Jacob Sullum

In his speech to Congress last week, President Obama promised to "go line by line through the federal budget in order to eliminate wasteful and ineffective programs." Although the process was not completed yet, he said, "we have already identified $2 trillion in savings over the next decade."

But it turns out that tax increases account for half of those "savings." From Obama's perspective, it seems, letting people keep their own money qualifies as a "wasteful and ineffective program." That makes sense if you believe all resources are the government's to distribute as it sees fit, which is the premise underlying the multitrillion-dollar spending binge that Obama calls "A New Era of Responsibility."

Under the Bush administration, Obama said, "a surplus became an excuse to transfer wealth to the wealthy." Whatever you think about the wisdom of Bush's tax cuts, they amounted to taking less from people, not giving more to them. Obama makes it sound as if there is no meaningful difference between robbing Peter to pay Paul (which is what he has in mind when he talks about "rebalancing the tax code") and leaving Peter alone (or, more accurately, robbing him less thoroughly) -- except that the latter option is, in Obama's view, morally inferior.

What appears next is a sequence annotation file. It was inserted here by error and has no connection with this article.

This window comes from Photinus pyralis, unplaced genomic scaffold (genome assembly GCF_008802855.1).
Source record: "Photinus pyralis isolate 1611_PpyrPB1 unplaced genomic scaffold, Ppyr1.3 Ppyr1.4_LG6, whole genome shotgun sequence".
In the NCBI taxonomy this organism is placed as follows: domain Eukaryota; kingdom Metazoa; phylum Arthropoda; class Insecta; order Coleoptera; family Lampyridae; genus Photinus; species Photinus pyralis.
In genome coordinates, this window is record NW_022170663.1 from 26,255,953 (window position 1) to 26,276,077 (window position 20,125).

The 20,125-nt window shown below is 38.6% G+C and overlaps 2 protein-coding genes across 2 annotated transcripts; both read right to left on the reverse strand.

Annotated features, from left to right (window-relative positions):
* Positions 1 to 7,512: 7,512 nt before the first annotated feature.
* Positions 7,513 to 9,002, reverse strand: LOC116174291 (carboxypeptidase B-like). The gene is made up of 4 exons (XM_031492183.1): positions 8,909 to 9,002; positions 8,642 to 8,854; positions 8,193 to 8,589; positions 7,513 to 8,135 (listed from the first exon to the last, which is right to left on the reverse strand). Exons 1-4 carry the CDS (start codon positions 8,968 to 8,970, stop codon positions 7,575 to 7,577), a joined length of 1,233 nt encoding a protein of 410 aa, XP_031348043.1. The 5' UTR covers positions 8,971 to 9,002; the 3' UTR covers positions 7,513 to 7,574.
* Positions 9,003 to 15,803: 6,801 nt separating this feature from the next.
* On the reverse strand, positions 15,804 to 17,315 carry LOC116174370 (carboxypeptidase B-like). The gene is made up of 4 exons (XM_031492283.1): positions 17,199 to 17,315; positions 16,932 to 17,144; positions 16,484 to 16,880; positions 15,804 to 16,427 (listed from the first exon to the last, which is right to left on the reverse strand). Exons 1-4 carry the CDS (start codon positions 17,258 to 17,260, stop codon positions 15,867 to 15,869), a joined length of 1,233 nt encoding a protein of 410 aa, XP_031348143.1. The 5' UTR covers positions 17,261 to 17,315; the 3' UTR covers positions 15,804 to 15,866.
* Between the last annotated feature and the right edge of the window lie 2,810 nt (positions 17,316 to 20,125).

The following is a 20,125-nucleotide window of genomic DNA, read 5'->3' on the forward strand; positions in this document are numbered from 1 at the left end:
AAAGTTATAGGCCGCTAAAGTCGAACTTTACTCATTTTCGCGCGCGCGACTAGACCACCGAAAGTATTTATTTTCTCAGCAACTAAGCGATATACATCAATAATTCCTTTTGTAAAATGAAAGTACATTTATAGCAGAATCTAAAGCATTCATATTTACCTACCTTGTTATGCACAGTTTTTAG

The same attitude is apparent in the Obama administration's defense of its plan to limit tax deductions for households earning more than $250,000 a year. Peter Orszag, Obama's budget director, says it's "a question of fairness." How so? "If you're a teacher making $50,000 a year and decide to donate $1,000 to the Red Cross or United Way, you enjoy a tax break of $150," Orszag explains. "If you are Warren Buffet or Bill Gates and you make that same donation, you get a $350 deduction -- more than twice the break as the teacher."

But that's because the tax rate for the rich guys is more than twice as high as the tax rate for the teacher. They get a bigger "break" because they pay more in taxes to begin with. The unfairness that the Obama administration perceives is built into a system of progressive taxation that includes deductions.


Jacob Sullum

Jacob Sullum is a senior editor at Reason magazine and a contributing columnist on Townhall.com.
 
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